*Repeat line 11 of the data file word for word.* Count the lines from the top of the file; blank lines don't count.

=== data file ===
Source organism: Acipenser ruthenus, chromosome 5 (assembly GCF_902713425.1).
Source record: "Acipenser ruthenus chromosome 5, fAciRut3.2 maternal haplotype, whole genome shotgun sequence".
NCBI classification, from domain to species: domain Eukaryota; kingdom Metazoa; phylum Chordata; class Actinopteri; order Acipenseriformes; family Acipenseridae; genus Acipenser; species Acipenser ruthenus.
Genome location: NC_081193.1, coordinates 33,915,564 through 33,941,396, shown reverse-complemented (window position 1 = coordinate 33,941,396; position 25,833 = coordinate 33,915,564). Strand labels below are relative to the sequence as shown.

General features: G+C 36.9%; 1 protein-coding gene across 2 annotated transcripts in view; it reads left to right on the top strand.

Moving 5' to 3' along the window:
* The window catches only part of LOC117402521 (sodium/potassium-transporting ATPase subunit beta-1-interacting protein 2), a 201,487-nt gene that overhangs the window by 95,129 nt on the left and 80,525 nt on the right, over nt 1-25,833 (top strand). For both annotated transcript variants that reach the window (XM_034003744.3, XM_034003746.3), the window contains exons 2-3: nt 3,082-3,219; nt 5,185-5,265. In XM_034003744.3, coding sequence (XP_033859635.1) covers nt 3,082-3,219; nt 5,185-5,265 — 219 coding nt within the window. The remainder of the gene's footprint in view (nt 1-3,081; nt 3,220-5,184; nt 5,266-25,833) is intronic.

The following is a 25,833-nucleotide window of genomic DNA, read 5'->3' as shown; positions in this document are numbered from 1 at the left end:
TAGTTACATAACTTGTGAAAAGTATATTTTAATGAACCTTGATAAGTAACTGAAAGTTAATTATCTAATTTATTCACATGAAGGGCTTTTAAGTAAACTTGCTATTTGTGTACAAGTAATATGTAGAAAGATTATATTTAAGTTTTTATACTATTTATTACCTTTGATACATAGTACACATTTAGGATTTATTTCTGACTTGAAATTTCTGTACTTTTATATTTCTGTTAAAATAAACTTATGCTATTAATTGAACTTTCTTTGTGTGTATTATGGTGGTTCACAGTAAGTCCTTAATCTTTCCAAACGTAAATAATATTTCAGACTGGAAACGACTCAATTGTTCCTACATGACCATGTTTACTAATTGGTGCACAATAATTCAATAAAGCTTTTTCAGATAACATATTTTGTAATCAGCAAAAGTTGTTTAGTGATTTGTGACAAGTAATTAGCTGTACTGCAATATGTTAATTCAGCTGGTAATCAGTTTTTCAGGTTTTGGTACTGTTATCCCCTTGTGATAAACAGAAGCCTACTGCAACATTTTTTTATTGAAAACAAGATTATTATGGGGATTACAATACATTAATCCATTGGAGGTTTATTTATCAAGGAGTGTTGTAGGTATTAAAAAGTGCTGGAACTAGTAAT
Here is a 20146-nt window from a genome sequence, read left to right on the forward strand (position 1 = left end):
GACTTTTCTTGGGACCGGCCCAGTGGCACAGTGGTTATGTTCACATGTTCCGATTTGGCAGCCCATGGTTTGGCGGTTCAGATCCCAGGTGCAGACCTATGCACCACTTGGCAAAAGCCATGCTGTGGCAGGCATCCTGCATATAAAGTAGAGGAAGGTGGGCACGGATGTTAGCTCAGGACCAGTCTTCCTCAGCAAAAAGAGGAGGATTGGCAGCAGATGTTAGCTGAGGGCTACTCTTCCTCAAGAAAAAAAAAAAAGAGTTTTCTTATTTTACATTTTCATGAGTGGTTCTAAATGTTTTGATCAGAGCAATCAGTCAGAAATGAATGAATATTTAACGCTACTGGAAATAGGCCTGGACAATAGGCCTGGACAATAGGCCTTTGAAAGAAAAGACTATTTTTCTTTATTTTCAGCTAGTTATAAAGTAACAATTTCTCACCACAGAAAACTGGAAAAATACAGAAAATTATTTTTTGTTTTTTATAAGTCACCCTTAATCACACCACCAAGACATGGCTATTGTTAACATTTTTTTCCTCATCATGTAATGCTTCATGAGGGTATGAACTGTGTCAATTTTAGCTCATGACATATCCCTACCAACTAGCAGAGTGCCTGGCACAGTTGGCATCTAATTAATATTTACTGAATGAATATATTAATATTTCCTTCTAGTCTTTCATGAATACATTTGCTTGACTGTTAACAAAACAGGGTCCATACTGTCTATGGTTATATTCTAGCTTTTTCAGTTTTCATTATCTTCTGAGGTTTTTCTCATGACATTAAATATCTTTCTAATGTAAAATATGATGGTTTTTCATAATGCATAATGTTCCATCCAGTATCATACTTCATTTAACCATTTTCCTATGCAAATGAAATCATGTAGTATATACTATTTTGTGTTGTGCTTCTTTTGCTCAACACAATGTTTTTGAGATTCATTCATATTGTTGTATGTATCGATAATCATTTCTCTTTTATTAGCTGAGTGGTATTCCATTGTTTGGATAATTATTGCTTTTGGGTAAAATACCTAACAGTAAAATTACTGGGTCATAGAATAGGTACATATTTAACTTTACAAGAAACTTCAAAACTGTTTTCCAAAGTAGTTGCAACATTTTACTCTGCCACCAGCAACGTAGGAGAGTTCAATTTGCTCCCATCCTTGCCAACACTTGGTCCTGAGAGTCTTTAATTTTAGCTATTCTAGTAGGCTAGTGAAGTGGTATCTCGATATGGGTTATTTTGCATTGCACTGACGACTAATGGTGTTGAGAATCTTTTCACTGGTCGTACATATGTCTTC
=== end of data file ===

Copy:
GACTTTTCTTGGGACCGGCCCAGTGGCACAGTGGTTATGTTCACATGTTCCGATTTGGCAGCCCATGGTTTGGCGGTTCAGATCCCAGGTGCAGACCTATGCACCACTTGGCAAAAGCCATGCTGTGGCAGGCATCCTGCATATAAAGTAGAGGAAGGTGGGCACGGATGTTAGCTCAGGACCAGTCTTCCTCAGCAAAAAGAGGAGGATTGGCAGCAGATGTTAGCTGAGGGCTACTCTTCCTCAAGAAAAAAAAAAAAGAGTTTTCTTATTTTACATTTTCATGAGTGGTTCTAAATGTTTTGATCAGAGCAATCAGTCAGAAATGAATGAATATTTAACGCTACTGGAAATAGGCCTGGACAATAGGCCTGGACAATAGGCCTTTGAAAGAAAAGACTATTTTTCTTTATTTTCAGCTAGTTATAAAGTAACAATTTCTCACCACAGAAAACTGGAAAAATACAGAAAATTATTTTTTGTTTTTTATAAGTCACCCTTAATCACACCACCAAGACATGGCTATTGTTAACATTTTTTTCCTCATCATGTAATGCTTCATGAGGGTATGAACTGTGTCAATTTTAGCTCATGACATATCCCTACCAACTAGCAGAGTGCCTGGCACAGTTGGCATCTAATTAATATTTACTGAATGAATATATTAATATTTCCTTCTAGTCTTTCATGAATACATTTGCTTGACTGTTAACAAAACAGGGTCCATACTGTCTATGGTTATATTCTAGCTTTTTCAGTTTTCATTATCTTCTGAGGTTTTTCTCATGACATTAAATATCTTTCTAATGTAAAATATGATGGTTTTTCATAATGCATAATGTTCCATCCAGTATCATACTTCATTTAACCATTTTCCTATGCAAATGAAATCATGTAGTATATACTATTTTGTGTTGTGCTTCTTTTGCTCAACACAATGTTTTTGAGATTCATTCATATTGTTGTATGTATCGATAATCATTTCTCTTTTATTAGCTGAGTGGTATTCCATTGTTTGGATAATTATTGCTTTTGGGTAAAATACCTAACAGTAAAATTACTGGGTCATAGAATAGGTACATATTTAACTTTACAAGAAACTTCAAAACTGTTTTCCAAAGTAGTTGCAACATTTTACTCTGCCACCAGCAACGTAGGAGAGTTCAATTTGCTCCCATCCTTGCCAACACTTGGTCCTGAGAGTCTTTAATTTTAGCTATTCTAGTAGGCTAGTGAAGTGGTATCTCGATATGGGTTATTTTGCATTGCACTGACGACTAATGGTGTTGAGAATCTTTTCACTGGTCGTACATATGTCTTC